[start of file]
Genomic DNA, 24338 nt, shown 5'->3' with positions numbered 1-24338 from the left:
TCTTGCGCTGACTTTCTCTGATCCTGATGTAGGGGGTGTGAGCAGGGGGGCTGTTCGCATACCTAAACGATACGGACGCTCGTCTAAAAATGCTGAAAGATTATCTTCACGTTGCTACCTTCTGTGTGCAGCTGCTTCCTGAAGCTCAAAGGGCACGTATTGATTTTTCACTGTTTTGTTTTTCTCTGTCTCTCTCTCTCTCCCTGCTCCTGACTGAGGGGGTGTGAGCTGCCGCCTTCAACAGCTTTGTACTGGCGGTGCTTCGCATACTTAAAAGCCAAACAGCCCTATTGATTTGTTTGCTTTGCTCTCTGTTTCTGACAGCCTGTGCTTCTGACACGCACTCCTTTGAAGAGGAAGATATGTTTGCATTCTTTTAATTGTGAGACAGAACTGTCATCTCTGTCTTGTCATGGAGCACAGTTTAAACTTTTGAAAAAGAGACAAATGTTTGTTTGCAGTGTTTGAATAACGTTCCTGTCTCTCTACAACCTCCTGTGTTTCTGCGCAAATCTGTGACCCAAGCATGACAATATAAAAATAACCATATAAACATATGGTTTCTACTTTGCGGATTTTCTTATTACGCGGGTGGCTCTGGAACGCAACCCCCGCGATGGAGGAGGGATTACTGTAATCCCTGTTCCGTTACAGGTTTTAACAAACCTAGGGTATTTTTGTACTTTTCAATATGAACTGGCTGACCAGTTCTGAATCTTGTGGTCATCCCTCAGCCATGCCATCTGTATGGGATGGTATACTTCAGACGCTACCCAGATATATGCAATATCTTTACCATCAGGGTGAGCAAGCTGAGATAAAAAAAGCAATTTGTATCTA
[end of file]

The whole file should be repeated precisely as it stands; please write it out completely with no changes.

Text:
Genomic DNA, 24338 nt, shown 5'->3' with positions numbered 1-24338 from the left:
TCTTGCGCTGACTTTCTCTGATCCTGATGTAGGGGGTGTGAGCAGGGGGGCTGTTCGCATACCTAAACGATACGGACGCTCGTCTAAAAATGCTGAAAGATTATCTTCACGTTGCTACCTTCTGTGTGCAGCTGCTTCCTGAAGCTCAAAGGGCACGTATTGATTTTTCACTGTTTTGTTTTTCTCTGTCTCTCTCTCTCTCCCTGCTCCTGACTGAGGGGGTGTGAGCTGCCGCCTTCAACAGCTTTGTACTGGCGGTGCTTCGCATACTTAAAAGCCAAACAGCCCTATTGATTTGTTTGCTTTGCTCTCTGTTTCTGACAGCCTGTGCTTCTGACACGCACTCCTTTGAAGAGGAAGATATGTTTGCATTCTTTTAATTGTGAGACAGAACTGTCATCTCTGTCTTGTCATGGAGCACAGTTTAAACTTTTGAAAAAGAGACAAATGTTTGTTTGCAGTGTTTGAATAACGTTCCTGTCTCTCTACAACCTCCTGTGTTTCTGCGCAAATCTGTGACCCAAGCATGACAATATAAAAATAACCATATAAACATATGGTTTCTACTTTGCGGATTTTCTTATTACGCGGGTGGCTCTGGAACGCAACCCCCGCGATGGAGGAGGGATTACTGTAATCCCTGTTCCGTTACAGGTTTTAACAAACCTAGGGTATTTTTGTACTTTTCAATATGAACTGGCTGACCAGTTCTGAATCTTGTGGTCATCCCTCAGCCATGCCATCTGTATGGGATGGTATACTTCAGACGCTACCCAGATATATGCAATATCTTTACCATCAGGGTGAGCAAGCTGAGATAAAAAAAGCAATTTGTATCTA